The sinking of The General Belgrano during The Falklands War in which 323 Argentinian sailors were needlessly slaughtered as their ship retreated, is to be commemorated with the launch a new five pound note to mark the thirtieth anniversary of the tragedy.
The design has been created by the internationally renowned maritime war artist John Bergdahl who claims he got the idea from a scene in The Godfather in which Don Corleone is shot five times in the back at a fruit stall while examining a pomegranate which later turns out to be no threat whatsoever to British naval forces.
Bergdahl, who achieved fame through his sketches depicting the oil tanker The Exxon Valdez colliding with a Guillemot, said, “Corleone was operating in an area of Western Italy some eight thousand miles outside the British exclusion zone of 200 nautical miles and was innocuously fingering items of fruit when he was shot without warning.”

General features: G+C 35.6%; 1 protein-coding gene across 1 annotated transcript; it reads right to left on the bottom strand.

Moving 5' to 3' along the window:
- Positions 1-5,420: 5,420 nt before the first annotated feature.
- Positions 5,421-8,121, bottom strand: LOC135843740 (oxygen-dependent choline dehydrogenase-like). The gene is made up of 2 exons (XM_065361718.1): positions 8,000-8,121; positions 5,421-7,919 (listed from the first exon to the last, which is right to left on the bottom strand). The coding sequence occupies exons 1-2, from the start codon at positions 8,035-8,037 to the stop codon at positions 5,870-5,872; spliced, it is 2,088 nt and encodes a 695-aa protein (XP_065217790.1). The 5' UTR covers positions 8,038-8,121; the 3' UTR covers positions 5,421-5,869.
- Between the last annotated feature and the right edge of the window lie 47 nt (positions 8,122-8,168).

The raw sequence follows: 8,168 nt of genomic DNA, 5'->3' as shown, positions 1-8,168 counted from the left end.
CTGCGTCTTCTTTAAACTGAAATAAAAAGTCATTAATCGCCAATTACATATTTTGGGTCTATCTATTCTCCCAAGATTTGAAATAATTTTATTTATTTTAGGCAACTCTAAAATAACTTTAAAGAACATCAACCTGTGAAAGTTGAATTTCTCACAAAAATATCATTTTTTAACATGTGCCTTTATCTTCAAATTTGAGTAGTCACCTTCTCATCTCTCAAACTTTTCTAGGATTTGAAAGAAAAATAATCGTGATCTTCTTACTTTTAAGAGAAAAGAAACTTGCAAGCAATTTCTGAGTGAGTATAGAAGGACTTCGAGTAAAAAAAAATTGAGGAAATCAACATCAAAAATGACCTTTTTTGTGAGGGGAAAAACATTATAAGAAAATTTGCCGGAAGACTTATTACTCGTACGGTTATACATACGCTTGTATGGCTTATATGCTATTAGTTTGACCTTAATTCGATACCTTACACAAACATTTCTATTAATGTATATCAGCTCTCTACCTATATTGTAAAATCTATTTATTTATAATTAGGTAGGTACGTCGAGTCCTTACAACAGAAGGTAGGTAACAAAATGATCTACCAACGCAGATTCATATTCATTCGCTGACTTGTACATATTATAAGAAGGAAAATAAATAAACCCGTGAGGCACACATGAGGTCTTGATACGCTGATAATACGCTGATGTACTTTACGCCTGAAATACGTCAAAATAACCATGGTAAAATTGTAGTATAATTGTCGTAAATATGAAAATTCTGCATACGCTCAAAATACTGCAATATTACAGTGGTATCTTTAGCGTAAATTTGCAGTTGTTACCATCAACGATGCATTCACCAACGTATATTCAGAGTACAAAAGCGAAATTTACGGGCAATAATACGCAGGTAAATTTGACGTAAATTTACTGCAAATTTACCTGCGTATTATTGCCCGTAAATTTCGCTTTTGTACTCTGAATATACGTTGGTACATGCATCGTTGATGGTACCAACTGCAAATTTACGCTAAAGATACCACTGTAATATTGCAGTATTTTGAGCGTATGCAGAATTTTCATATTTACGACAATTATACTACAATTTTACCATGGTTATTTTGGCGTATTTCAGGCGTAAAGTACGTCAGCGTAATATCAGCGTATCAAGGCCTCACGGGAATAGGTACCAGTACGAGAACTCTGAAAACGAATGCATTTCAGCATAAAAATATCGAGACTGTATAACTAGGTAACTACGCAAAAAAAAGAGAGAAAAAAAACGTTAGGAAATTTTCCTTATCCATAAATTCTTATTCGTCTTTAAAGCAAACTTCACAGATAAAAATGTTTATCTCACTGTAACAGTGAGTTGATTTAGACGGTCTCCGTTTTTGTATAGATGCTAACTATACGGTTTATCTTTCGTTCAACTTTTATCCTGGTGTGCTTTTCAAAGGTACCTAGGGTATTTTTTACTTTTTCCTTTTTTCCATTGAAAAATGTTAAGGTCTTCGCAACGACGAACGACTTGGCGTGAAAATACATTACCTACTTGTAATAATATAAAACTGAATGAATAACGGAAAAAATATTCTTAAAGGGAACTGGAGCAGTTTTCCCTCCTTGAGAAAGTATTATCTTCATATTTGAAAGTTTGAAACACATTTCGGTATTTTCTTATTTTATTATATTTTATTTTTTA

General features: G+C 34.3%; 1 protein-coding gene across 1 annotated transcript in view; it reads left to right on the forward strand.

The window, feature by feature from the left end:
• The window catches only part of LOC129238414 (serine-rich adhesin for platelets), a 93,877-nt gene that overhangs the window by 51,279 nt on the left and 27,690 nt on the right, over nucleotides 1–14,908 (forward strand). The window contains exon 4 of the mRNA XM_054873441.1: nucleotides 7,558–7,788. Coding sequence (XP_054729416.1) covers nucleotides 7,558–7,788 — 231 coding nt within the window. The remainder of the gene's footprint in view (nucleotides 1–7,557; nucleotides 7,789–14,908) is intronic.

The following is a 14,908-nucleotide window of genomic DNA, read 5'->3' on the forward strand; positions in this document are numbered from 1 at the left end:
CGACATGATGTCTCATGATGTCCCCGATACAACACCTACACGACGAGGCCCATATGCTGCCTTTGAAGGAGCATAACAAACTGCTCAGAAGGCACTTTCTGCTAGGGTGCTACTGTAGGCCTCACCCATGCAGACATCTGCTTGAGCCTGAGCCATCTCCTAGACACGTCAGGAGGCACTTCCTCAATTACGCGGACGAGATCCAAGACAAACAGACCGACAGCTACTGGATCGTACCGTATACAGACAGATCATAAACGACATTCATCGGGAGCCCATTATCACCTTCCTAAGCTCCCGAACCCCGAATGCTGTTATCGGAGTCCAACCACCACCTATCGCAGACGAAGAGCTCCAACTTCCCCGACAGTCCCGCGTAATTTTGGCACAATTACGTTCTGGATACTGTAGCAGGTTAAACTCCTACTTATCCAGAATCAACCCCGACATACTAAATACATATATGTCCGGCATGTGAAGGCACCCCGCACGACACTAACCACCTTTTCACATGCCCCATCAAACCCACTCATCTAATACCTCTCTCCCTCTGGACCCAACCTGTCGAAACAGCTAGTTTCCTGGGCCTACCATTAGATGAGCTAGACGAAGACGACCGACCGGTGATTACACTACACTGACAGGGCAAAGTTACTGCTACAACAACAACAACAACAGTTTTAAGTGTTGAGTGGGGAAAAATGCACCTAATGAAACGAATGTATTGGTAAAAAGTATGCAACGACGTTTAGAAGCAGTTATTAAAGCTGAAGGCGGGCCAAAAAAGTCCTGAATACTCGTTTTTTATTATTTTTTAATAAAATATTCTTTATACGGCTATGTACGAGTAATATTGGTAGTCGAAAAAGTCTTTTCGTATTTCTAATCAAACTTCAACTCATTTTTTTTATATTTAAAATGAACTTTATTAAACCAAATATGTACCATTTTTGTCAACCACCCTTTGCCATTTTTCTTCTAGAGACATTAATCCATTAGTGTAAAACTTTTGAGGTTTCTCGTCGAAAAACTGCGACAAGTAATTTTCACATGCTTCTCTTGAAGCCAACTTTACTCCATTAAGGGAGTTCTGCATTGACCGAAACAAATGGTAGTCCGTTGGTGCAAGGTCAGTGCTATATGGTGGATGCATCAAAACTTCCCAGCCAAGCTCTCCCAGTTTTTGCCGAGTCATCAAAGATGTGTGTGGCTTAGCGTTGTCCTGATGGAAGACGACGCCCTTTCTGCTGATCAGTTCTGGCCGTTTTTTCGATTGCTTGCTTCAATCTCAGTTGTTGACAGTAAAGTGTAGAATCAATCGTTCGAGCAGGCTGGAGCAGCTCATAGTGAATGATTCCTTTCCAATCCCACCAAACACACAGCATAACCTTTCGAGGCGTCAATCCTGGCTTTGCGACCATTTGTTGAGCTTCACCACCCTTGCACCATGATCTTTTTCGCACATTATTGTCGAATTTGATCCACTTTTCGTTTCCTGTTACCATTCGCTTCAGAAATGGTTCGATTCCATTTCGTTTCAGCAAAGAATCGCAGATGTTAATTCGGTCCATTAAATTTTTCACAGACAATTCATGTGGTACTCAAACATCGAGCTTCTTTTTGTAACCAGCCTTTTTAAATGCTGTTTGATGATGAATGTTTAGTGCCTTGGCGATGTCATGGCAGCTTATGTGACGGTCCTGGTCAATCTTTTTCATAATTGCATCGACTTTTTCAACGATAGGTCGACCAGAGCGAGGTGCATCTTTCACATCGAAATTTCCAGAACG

“Different versions of the film including The Director’s Cut also reveal that he had his eyes set on a pair of kumquats and a water melon and may have been planning a gigantic fruit salad which could nevertheless have proved catastrophic to British seamen if ingested the wrong way.”
New currency to feature maritime sinking
The new design features the sinking vessel and an inset of the then Prime Minister Margaret Thatcher tormented by graphic visions of young Hispanic men in wet outfits as she claws open a packet of the sleeping drug Temazepam.
The note will also bear the slogan “It was a danger to our ships” with special limited edition versions carrying the word GOTCHA! in Latin.
Dr Kevin Clancy, head of Historical Services at the Royal Mint said: “We were especially impressed by way in which the artist captured the moment of impact and the fact that a vote-hungry British government sent an army half way around the world to defend what to all intents and purposes is a rundown penguin colony.”